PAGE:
We’re given a breather on “Melody For An Unknown Girl”, basically an old-fashioned sax instrumental with unbearably corny opening (and closing) recitation by heart-throb Lindsay. But then they smash back in with the incredible “Kicks”! An unfashionably anti-drug themed tune, this is still a superb garage-pop song with a groovy 12 string guitar lick and memorable, sing-along choruses.

“Hungry” is in the same vein – a simple, pounding progression not unlike “Just Like Me”, but with intricate instrumental coloring, positively dirty-sounding lyrics that builds into a loud bridge/solo section before the repeated ending. Excellent hit song!

The band goes off on a tangent for “The Great Airplane Strike”, apparently their attempt at a Dylan-esque tune. Fun and funny, but not super special. But then they are back with a vengeance with “Good Thing”! This is pure Raiders once again – fine, full backup vocals (this time giving a nod to the Beach Boys “Good Vibrations”), simple, rockin’ progression and a super catchy melody.

“Ups and Downs” is fairly pedestrian and unmemorable with unneeded horns added. This leads into the “Legend of Paul Revere”, an entertaining biography of the band, though again, musically, it is not up with their best. These two songs ended the vinyl on an uninspired note.

But this CD has 4 bonus tracks, including “Action”, their theme song for the Where the Action Is TV show. This is a pretty swinging tune, though it is a little theme-song-y and a bit more Beach Boys than Raiders.

Speaking of TV, this also includes their take on “I’m Not Your Steppin’ Stone” that is where the Monkees’ got their arrangement, but this is certainly rawer and more garage-punk. They were pure garage when they wanted to be!

“Him or Me – What’s It Gonna Be” is yet another hit for these cats and again shows their ability to mix vocal harmonies with fuzz-rock. Fairly slick but still rightfully hitting the Top Forty yet again.

This collection ends with “Peace of Mind”, which the liner notes describes as psychedelic-soul, which is reasonably accurate, though as white garage boys, it isn’t completely convincing.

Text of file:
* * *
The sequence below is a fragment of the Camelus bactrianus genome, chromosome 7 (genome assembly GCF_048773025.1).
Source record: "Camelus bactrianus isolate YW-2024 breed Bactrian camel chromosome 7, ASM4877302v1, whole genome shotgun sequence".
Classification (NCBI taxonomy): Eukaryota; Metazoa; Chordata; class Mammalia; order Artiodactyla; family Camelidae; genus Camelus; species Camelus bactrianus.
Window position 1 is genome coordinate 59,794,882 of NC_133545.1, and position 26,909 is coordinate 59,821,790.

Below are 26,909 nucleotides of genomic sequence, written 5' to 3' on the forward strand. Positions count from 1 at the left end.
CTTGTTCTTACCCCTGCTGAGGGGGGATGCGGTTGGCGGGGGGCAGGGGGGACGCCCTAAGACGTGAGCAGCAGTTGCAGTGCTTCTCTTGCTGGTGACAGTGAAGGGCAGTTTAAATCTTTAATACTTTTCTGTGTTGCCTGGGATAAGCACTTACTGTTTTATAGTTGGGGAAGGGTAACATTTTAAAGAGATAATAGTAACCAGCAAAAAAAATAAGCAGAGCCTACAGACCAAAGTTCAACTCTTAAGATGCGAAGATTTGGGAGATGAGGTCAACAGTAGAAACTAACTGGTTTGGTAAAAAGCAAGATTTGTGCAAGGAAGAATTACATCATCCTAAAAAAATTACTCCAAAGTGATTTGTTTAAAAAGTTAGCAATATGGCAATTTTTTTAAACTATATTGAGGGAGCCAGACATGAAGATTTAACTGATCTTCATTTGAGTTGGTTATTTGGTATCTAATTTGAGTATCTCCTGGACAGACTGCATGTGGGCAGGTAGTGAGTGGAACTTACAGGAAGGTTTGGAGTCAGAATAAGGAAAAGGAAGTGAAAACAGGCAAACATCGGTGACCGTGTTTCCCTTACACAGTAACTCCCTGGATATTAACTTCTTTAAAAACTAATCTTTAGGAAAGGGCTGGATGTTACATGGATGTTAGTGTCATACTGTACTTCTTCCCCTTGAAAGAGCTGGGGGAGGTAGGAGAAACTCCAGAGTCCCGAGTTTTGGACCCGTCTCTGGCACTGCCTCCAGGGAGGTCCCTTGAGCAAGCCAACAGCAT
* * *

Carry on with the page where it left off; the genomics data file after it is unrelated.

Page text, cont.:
But overall, this is a terrific CD with some of the best Top Forty garage-rock from the ‘60’s!

The Faces – A Nod is as Good as a Wink…to a Blind Horse…

Rod and the Faces first came to my notice when “Stay With Me’, from this essential album, came blasting out of the radio at me in the early 70’s. This band continues to be incredibly influential and they left behind a mighty body of work.

This record starts off with Ron Wood’s superb sounding, chunky guitar on “Miss Judy’s Farm” before the band explodes in a burst of energy. They mix 50’s r’n’r and Stones-y swagger with their own drunken exuberance to create a style that has been copied countless times, but never equaled.

As much as I like Ronnie Lane and his bass playing, his songs have always been a bit weaker to my ears that the other tunes on the Faces records. “You’re So Rude” is no exception. It tells a funny tale and a nice blues-rock groove, but doesn’t go much of anywhere. The band plays well, though and puts in some nice lines throughout.

The band was never afraid of ballads, but always did them with real feeling, such as “Love Lives Here”. Ian McLagan’s organ is highlighted on this and Wood’s guitar playing is restrained and melodic instead of nasty and distorted. Rod Stewart proves that he can sing from the heart as well as from the gut.

The big difference between the Faces and Stewart’s solo albums is the inclusion of Lane’s tunes. “Last Orders Please” is another one and again, nothing objectionable here, but just not as strong as the others. Especially when the following tune is the huge hit, “Stay With Me”, the frantic tune about the groupie that wants to over-stay her welcome. Fantastic playing by everyone on this one, with everybody getting a chance at brief spurts of brilliance. This is the epitome of great, fun 70’s rock, with drummer Kenny Jones kicking it into high gear at the end.

Starting side two of the album was one of Lane’s best tunes, “Debris”. This is a sweet, melodic ballad with some great harmony vocals by Rod. I wish that Lane had been able to write more like this one.